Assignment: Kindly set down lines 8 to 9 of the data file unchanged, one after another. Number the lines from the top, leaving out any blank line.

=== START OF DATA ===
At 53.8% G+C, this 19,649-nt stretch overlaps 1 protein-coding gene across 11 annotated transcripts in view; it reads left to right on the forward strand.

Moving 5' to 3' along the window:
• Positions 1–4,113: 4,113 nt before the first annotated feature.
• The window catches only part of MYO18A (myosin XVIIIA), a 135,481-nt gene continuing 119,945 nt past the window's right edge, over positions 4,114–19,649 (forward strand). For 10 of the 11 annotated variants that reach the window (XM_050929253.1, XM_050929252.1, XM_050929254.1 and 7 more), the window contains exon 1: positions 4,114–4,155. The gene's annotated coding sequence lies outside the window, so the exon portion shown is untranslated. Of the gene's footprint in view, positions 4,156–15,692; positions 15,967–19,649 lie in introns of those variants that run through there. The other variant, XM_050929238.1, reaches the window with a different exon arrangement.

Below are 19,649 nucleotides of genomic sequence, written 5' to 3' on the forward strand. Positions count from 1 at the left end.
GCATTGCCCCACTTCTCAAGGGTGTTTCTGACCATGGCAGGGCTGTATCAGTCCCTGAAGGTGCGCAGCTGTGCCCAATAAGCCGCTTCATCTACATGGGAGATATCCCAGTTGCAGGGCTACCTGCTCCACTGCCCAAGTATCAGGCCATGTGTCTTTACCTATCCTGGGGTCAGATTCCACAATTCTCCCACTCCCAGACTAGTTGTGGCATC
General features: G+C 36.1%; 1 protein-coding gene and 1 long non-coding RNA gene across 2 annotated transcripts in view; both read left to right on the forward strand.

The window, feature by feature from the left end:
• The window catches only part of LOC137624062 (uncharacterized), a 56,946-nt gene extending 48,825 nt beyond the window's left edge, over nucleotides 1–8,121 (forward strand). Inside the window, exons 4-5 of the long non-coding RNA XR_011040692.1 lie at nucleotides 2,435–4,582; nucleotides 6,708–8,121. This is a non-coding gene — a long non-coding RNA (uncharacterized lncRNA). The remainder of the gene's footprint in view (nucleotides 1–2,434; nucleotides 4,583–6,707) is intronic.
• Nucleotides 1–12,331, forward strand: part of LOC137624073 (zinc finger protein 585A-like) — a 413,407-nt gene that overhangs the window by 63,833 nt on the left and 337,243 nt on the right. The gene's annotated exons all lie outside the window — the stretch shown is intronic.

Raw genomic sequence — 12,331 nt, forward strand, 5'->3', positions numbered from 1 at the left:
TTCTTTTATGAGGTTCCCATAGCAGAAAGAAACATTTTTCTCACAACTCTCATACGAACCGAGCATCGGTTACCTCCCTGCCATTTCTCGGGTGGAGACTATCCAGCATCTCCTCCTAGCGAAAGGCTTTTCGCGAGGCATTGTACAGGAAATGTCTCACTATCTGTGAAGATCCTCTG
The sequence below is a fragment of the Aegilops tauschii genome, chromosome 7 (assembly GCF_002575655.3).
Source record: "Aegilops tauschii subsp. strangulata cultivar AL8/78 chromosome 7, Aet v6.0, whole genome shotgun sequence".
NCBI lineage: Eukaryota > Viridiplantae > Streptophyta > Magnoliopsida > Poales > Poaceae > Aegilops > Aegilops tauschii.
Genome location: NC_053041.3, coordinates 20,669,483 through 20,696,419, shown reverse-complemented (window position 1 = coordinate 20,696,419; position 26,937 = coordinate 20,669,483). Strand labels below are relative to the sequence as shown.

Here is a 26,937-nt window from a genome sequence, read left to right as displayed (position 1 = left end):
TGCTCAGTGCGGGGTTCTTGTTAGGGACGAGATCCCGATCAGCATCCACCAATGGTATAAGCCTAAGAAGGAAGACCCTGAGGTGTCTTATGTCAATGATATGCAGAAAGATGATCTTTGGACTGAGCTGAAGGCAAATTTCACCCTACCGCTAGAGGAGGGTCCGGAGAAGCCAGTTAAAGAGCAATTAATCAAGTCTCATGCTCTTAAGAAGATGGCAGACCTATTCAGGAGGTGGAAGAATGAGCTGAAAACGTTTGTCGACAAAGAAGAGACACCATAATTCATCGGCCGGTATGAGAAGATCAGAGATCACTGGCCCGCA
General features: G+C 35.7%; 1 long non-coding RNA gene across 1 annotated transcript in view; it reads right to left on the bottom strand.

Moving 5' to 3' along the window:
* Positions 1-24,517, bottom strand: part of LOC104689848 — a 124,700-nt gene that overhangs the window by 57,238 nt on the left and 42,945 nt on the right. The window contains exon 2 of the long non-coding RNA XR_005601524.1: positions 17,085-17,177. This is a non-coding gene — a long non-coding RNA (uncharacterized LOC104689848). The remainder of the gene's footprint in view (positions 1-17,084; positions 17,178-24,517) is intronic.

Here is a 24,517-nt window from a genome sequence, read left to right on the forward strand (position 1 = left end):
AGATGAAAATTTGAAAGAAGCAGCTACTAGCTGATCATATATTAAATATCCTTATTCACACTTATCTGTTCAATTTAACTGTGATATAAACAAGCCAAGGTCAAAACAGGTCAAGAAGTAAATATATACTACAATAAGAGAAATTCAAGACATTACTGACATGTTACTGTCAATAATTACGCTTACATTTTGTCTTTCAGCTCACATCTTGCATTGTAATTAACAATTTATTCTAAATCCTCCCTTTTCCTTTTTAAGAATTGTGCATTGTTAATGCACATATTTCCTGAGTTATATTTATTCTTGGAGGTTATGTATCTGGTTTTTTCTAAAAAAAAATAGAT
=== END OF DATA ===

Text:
The window, feature by feature from the left end:
• The window catches only part of LOC137624062 (uncharacterized), a 56,946-nt gene extending 48,825 nt beyond the window's left edge, over nucleotides 1–8,121 (forward strand). Inside the window, exons 4-5 of the long non-coding RNA XR_011040692.1 lie at nucleotides 2,435–4,582; nucleotides 6,708–8,121. This is a non-coding gene — a long non-coding RNA (uncharacterized lncRNA). The remainder of the gene's footprint in view (nucleotides 1–2,434; nucleotides 4,583–6,707) is intronic.